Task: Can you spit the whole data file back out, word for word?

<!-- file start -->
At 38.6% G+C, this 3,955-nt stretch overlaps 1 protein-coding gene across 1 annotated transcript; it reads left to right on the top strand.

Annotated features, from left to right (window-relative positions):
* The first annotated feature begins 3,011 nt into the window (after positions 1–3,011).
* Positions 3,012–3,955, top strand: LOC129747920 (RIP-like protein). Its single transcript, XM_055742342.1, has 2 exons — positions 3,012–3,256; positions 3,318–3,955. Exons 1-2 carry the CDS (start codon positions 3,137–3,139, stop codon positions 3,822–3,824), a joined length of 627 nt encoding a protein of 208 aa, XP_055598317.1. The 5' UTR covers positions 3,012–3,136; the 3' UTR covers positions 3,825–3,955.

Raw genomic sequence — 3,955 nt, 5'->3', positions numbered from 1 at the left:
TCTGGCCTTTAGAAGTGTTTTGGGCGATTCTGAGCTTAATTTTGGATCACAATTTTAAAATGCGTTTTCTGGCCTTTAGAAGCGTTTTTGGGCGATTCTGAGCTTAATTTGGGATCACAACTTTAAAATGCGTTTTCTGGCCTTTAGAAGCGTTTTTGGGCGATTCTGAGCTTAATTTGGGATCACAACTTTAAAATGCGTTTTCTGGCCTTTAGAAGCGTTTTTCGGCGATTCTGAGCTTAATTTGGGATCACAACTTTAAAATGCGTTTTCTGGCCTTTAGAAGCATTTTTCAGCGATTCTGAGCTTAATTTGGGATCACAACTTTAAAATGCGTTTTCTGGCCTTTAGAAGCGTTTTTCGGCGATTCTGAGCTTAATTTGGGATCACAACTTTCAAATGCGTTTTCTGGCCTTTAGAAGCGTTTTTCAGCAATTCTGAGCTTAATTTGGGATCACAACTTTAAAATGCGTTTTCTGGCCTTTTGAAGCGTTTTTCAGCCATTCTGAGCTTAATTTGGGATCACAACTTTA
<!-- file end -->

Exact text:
At 38.6% G+C, this 3,955-nt stretch overlaps 1 protein-coding gene across 1 annotated transcript; it reads left to right on the top strand.

Annotated features, from left to right (window-relative positions):
* The first annotated feature begins 3,011 nt into the window (after positions 1–3,011).
* Positions 3,012–3,955, top strand: LOC129747920 (RIP-like protein). Its single transcript, XM_055742342.1, has 2 exons — positions 3,012–3,256; positions 3,318–3,955. Exons 1-2 carry the CDS (start codon positions 3,137–3,139, stop codon positions 3,822–3,824), a joined length of 627 nt encoding a protein of 208 aa, XP_055598317.1. The 5' UTR covers positions 3,012–3,136; the 3' UTR covers positions 3,825–3,955.

Raw genomic sequence — 3,955 nt, 5'->3', positions numbered from 1 at the left:
TCTGGCCTTTAGAAGTGTTTTGGGCGATTCTGAGCTTAATTTTGGATCACAATTTTAAAATGCGTTTTCTGGCCTTTAGAAGCGTTTTTGGGCGATTCTGAGCTTAATTTGGGATCACAACTTTAAAATGCGTTTTCTGGCCTTTAGAAGCGTTTTTGGGCGATTCTGAGCTTAATTTGGGATCACAACTTTAAAATGCGTTTTCTGGCCTTTAGAAGCGTTTTTCGGCGATTCTGAGCTTAATTTGGGATCACAACTTTAAAATGCGTTTTCTGGCCTTTAGAAGCATTTTTCAGCGATTCTGAGCTTAATTTGGGATCACAACTTTAAAATGCGTTTTCTGGCCTTTAGAAGCGTTTTTCGGCGATTCTGAGCTTAATTTGGGATCACAACTTTCAAATGCGTTTTCTGGCCTTTAGAAGCGTTTTTCAGCAATTCTGAGCTTAATTTGGGATCACAACTTTAAAATGCGTTTTCTGGCCTTTTGAAGCGTTTTTCAGCCATTCTGAGCTTAATTTGGGATCACAACTTTA